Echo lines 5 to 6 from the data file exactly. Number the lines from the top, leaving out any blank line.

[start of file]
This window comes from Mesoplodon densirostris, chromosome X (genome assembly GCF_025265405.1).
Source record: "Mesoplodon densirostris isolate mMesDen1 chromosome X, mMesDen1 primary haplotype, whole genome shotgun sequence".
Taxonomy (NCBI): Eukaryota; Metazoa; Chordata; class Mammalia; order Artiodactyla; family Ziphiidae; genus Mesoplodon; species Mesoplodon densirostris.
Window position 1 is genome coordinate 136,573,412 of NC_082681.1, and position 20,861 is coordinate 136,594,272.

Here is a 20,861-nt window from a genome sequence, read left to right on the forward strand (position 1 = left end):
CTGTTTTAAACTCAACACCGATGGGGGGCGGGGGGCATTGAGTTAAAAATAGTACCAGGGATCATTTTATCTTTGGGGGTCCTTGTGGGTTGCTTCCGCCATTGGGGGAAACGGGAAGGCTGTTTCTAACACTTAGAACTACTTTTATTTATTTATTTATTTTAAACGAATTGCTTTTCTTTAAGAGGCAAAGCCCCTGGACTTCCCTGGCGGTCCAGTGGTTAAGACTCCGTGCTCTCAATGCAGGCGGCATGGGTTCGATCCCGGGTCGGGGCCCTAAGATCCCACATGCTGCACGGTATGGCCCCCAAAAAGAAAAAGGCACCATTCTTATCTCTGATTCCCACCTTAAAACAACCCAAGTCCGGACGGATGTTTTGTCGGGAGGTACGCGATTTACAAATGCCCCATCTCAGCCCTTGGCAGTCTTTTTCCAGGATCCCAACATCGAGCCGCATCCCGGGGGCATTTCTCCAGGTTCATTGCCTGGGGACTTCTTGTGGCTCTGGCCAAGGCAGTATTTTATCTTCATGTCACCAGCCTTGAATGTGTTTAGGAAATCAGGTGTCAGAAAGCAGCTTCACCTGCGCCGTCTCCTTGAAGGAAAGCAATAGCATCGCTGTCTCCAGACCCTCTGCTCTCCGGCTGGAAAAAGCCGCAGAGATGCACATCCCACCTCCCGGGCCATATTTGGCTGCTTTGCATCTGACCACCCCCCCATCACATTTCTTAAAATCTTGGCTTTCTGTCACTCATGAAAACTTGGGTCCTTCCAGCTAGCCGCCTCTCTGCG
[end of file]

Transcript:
Here is a 20,861-nt window from a genome sequence, read left to right on the forward strand (position 1 = left end):
CTGTTTTAAACTCAACACCGATGGGGGGCGGGGGGCATTGAGTTAAAAATAGTACCAGGGATCATTTTATCTTTGGGGGTCCTTGTGGGTTGCTTCCGCCATTGGGGGAAACGGGAAGGCTGTTTCTAACACTTAGAACTACTTTTATTTATTTATTTATTTTAAACGAATTGCTTTTCTTTAAGAGGCAAAGCCCCTGGACTTCCCTGGCGGTCCAGTGGTTAAGACTCCGTGCTCTCAATGCAGGCGGCATGGGTTCGATCCCGGGTCGGGGCCCTAAGATCCCACATGCTGCACGGTATGGCCCCCAAAAAGAAAAAGGCACCATTCTTATCTCTGATTCCCACCTTAAAACAACCCAAGTCCGGACGGATGTTTTGTCGGGAGGTACGCGATTTACAAATGCCCCATCTCAGCCCTTGGCAGTCTTTTTCCAGGATCCCAACATCGAGCCGCATCCCGGGGGCATTTCTCCAGGTTCATTGCCTGGGGACTTCTTGTGGCTCTGGCCAAGGCAGTATTTTATCTTCATGTCACCAGCCTTGAATGTGTTTAGGAAATCAGGTGTCAGAAAGCAGCTTCACCTGCGCCGTCTCCTTGAAGGAAAGCAATAGCATCGCTGTCTCCAGACCCTCTGCTCTCCGGCTGGAAAAAGCCGCAGAGATGCACATCCCACCTCCCGGGCCATATTTGGCTGCTTTGCATCTGACCACCCCCCCATCACATTTCTTAAAATCTTGGCTTTCTGTCACTCATGAAAACTTGGGTCCTTCCAGCTAGCCGCCTCTCTGCG